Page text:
Origin of uncouth
Examples from the Web for uncouth
Because while calling a passerby “sexy” may be uncouth, it shouldn't be illegal.
A child who masters the classics will stand apart from the uncouth boors on the school bus.
Sarkozy is known for running—television crews often film him, sweaty and uncouth, as he jogs in an NYPD t-shirt.
In this manner did he indulge in the wild and uncouth glee of a savage as ferocious as he was powerful.The Dead Boxer|William Carleton
They were honest, uncouth, simple; they were just like children, the children of the Wild.The Trail of '98|Robert W. Service
He was a great tragic artist in the rough, and his comedy displays an uncouth Rabelaisian realism.Renaissance in Italy: Italian Literature|John Addington Symonds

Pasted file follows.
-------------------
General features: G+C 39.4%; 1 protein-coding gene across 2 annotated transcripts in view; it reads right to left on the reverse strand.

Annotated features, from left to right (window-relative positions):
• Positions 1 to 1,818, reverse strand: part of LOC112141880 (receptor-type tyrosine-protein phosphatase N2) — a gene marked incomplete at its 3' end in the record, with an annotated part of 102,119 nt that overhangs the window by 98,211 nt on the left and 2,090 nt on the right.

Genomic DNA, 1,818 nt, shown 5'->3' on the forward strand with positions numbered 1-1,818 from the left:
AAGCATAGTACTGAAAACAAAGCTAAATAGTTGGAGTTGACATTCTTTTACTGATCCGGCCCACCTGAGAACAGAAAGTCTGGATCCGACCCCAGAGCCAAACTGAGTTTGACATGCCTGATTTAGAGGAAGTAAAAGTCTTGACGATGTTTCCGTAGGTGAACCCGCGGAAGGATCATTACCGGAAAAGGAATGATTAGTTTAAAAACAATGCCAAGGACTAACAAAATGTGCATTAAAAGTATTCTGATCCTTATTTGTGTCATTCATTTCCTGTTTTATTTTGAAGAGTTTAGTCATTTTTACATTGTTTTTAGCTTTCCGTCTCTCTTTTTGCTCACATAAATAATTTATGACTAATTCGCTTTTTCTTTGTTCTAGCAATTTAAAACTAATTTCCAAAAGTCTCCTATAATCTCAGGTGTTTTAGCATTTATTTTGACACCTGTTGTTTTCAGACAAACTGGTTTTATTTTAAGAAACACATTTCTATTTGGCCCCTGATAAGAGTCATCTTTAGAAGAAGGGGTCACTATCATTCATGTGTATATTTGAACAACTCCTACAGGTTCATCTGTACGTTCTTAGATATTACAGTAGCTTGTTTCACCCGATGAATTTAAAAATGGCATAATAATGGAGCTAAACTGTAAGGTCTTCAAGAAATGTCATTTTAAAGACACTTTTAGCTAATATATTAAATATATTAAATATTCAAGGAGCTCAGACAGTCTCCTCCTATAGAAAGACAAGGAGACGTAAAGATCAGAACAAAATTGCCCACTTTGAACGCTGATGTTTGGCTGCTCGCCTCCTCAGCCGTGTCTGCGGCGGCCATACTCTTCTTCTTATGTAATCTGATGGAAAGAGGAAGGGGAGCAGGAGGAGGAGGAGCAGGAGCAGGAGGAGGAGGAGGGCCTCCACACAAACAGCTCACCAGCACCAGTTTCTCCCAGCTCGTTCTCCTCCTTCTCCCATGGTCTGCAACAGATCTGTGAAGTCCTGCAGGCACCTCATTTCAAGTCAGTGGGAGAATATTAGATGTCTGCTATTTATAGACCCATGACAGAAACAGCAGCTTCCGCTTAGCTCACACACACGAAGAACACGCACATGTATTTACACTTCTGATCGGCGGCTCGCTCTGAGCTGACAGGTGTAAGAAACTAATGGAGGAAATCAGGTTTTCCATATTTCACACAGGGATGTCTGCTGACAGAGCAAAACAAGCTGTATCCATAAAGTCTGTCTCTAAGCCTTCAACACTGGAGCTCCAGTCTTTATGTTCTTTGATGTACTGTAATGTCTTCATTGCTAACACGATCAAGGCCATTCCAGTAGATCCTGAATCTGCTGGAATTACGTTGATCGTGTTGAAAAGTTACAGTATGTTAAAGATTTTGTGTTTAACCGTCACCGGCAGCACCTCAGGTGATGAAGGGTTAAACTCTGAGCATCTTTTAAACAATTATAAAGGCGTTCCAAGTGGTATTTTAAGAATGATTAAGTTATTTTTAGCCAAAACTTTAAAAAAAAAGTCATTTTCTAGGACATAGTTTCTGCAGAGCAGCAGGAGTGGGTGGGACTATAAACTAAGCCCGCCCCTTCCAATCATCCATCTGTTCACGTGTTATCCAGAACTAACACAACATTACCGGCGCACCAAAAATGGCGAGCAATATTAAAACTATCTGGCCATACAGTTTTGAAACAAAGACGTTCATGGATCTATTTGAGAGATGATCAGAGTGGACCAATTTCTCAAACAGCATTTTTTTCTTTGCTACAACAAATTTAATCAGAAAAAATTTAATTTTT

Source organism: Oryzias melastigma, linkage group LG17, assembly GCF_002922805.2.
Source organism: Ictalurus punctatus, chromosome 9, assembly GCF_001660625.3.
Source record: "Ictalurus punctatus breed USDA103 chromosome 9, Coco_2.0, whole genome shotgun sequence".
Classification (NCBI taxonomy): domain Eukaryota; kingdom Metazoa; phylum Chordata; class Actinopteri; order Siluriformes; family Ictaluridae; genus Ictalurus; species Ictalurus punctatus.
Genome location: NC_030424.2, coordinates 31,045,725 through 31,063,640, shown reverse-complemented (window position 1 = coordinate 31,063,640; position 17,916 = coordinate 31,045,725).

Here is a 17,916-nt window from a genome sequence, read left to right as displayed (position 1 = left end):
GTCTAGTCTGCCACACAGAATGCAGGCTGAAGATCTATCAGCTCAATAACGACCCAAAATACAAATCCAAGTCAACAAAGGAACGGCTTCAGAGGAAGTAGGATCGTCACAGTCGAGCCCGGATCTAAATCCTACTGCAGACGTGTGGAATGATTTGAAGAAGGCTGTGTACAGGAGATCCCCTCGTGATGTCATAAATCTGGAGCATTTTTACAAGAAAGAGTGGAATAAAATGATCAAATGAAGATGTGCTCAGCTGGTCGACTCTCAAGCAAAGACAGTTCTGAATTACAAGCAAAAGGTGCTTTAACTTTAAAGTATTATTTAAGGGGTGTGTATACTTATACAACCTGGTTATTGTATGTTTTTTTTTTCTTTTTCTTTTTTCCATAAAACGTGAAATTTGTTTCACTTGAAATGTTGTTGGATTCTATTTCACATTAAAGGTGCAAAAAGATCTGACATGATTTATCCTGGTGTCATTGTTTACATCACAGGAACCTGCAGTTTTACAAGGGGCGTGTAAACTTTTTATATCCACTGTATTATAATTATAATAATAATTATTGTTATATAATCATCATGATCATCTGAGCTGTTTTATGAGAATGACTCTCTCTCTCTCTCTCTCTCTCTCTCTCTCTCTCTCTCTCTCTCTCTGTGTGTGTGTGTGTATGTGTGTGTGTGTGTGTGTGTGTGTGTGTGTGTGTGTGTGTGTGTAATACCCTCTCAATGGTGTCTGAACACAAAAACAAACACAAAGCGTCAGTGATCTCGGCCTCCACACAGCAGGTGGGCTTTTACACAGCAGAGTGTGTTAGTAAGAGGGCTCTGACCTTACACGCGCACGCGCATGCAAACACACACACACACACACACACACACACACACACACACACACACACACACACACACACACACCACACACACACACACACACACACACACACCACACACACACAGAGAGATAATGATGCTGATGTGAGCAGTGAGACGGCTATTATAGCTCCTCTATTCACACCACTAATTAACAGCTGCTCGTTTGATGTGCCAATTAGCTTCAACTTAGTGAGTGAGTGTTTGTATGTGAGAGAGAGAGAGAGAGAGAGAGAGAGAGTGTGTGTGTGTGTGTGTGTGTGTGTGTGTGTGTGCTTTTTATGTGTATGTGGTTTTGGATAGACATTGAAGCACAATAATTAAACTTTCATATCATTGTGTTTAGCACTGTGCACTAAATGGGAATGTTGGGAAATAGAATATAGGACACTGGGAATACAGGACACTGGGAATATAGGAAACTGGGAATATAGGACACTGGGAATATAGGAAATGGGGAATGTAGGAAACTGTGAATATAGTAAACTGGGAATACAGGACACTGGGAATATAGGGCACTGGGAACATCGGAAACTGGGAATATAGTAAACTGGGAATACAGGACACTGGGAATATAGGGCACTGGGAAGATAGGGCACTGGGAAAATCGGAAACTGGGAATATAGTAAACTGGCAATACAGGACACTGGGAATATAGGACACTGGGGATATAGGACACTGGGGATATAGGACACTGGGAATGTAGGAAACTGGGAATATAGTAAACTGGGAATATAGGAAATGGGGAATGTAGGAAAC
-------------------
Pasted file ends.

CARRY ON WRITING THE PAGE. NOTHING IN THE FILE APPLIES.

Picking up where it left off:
Whitman was as one crying in the wilderness, uncouth, unheeded save by the few.A History of American Literature Since 1870|Fred Lewis Pattee
I am an uncouth ruffian, I know; but if you will teach me, I will learn to be gentle in time.Lone Pine|R. B. (Richard Baxter) Townshend
Word Origin for uncouth
Old English uncuð "unknown, uncertain, unfamiliar," from un- (1) "not" + cuð "known, well-known," past participle of cunnan "to know" (see can (v.)). Meaning "strange, crude, clumsy" is first recorded 1510s. The compound (and the thing it describes) widespread in IE languages, cf. Latin ignorantem, Old Norse ukuðr, Gothic unkunþs, Sanskrit ajnatah, Armenian ancanaut', Greek agnotos, Old Irish ingnad "unknown."